A week after eating a rock

An outstanding newspaper wrote a story and a column about last weekend’s UW Band concerts.

alumni band practice
Photo by Gary Smith. Good thing this is only practice, but Leckrone always said you play like you practice. Toes not pointed, upper leg not at a 45-degree angle. What is the statute of limitations for being on the Dummy List?
old trumpet player
For those who assume I’m making all this up, my cousin shot this photo as evidence that I indeed marched one more time with the UW Band.
The 50 alumni — 50 for 50 years, get it? — who played in the concert. Photo by Gary Smith.

 

 

alumni trumpets
The oldest trumpet players in the concerts.

If you look toward the lower right of the screen you will see more evidence that I did actually play:

Another band alum posted about the first time he met Mike Leckrone. Since my parents are football season-ticket-holders of long standing, and I generally got to go to one game a year, I saw the band starting in the early 1970s, and went to two concerts in the late 1970s. (A Madison TV station had a preview of the concert that night including video of practice with Leckrone not too happy with the band. That’s what we call foreshadowing.) The first time I saw him close enough to be recognizable was at a high school marching band practice, in which Leckrone exhorted us to march with a sense of confidence and pride and we’re-the-best-there-is. I didn’t get that until three years later when I made the band.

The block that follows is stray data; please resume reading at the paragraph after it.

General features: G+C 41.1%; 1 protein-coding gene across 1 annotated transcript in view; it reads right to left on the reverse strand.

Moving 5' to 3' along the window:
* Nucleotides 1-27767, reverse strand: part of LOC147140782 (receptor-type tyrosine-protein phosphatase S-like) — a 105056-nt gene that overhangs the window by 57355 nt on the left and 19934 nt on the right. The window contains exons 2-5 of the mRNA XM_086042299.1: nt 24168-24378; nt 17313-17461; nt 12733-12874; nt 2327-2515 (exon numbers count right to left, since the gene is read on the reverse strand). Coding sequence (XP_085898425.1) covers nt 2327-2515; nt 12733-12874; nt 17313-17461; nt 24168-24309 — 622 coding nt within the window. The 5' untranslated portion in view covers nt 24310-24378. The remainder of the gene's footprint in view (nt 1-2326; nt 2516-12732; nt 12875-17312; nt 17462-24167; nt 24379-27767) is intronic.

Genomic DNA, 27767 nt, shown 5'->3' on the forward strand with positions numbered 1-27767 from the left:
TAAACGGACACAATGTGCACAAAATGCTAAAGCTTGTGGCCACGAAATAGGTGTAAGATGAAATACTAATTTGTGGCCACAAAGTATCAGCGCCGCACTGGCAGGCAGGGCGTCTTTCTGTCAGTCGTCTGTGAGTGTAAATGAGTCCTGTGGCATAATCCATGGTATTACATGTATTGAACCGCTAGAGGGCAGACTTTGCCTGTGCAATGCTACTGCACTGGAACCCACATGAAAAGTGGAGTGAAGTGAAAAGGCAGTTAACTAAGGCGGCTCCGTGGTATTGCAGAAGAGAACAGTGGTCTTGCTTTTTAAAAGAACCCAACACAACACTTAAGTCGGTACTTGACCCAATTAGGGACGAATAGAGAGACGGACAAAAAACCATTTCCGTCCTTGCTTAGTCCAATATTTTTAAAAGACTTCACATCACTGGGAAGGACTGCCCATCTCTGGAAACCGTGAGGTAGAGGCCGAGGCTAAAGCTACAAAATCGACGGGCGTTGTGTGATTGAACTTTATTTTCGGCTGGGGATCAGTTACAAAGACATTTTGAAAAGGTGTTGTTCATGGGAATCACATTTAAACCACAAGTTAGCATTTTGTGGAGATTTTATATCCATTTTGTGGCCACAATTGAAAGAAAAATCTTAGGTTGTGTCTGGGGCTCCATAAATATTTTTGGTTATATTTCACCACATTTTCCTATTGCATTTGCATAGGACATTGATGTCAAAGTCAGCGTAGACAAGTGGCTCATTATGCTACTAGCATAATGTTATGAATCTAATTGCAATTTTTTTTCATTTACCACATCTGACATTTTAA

(About which: I survived 1983 Registration Week practices, thinking I was going to die 15 minutes into the first practice. The following Monday the list of those who made it and those who didn’t was posted. I went over, looked at the you’re-in list, and then found the trumpets, and there I was. I stared at it for a few minutes not believing my eyes. Then I called my parents and, after a pause for dramatic tension, told them that now they had a reason to go to the games.)